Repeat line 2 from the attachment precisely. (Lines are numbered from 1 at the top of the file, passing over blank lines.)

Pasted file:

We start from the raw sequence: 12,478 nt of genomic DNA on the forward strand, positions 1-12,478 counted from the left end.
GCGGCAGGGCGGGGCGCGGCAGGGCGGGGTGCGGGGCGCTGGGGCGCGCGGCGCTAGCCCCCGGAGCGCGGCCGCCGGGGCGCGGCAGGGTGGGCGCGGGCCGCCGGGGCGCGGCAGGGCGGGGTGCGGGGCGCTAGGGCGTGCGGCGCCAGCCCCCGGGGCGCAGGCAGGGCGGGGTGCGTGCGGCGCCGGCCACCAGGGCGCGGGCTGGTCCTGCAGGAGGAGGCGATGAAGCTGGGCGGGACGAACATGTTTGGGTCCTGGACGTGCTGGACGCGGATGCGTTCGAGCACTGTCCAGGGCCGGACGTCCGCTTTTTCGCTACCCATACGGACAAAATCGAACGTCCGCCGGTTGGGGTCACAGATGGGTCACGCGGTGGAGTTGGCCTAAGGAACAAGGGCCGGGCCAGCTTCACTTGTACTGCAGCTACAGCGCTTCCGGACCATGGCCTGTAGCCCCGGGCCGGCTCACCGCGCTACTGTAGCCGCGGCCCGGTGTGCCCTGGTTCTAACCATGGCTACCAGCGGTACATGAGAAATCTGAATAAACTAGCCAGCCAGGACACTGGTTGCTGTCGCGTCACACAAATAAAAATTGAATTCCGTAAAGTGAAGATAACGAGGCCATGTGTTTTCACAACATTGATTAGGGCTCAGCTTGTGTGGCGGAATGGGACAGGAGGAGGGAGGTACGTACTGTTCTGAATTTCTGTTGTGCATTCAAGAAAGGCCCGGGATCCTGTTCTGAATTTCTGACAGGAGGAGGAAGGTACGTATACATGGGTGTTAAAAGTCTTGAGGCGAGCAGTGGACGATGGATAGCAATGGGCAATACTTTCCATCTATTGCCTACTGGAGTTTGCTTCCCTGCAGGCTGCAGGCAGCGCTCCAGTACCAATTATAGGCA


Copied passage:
GCGGCAGGGCGGGGCGCGGCAGGGCGGGGTGCGGGGCGCTGGGGCGCGCGGCGCTAGCCCCCGGAGCGCGGCCGCCGGGGCGCGGCAGGGTGGGCGCGGGCCGCCGGGGCGCGGCAGGGCGGGGTGCGGGGCGCTAGGGCGTGCGGCGCCAGCCCCCGGGGCGCAGGCAGGGCGGGGTGCGTGCGGCGCCGGCCACCAGGGCGCGGGCTGGTCCTGCAGGAGGAGGCGATGAAGCTGGGCGGGACGAACATGTTTGGGTCCTGGACGTGCTGGACGCGGATGCGTTCGAGCACTGTCCAGGGCCGGACGTCCGCTTTTTCGCTACCCATACGGACAAAATCGAACGTCCGCCGGTTGGGGTCACAGATGGGTCACGCGGTGGAGTTGGCCTAAGGAACAAGGGCCGGGCCAGCTTCACTTGTACTGCAGCTACAGCGCTTCCGGACCATGGCCTGTAGCCCCGGGCCGGCTCACCGCGCTACTGTAGCCGCGGCCCGGTGTGCCCTGGTTCTAACCATGGCTACCAGCGGTACATGAGAAATCTGAATAAACTAGCCAGCCAGGACACTGGTTGCTGTCGCGTCACACAAATAAAAATTGAATTCCGTAAAGTGAAGATAACGAGGCCATGTGTTTTCACAACATTGATTAGGGCTCAGCTTGTGTGGCGGAATGGGACAGGAGGAGGGAGGTACGTACTGTTCTGAATTTCTGTTGTGCATTCAAGAAAGGCCCGGGATCCTGTTCTGAATTTCTGACAGGAGGAGGAAGGTACGTATACATGGGTGTTAAAAGTCTTGAGGCGAGCAGTGGACGATGGATAGCAATGGGCAATACTTTCCATCTATTGCCTACTGGAGTTTGCTTCCCTGCAGGCTGCAGGCAGCGCTCCAGTACCAATTATAGGCA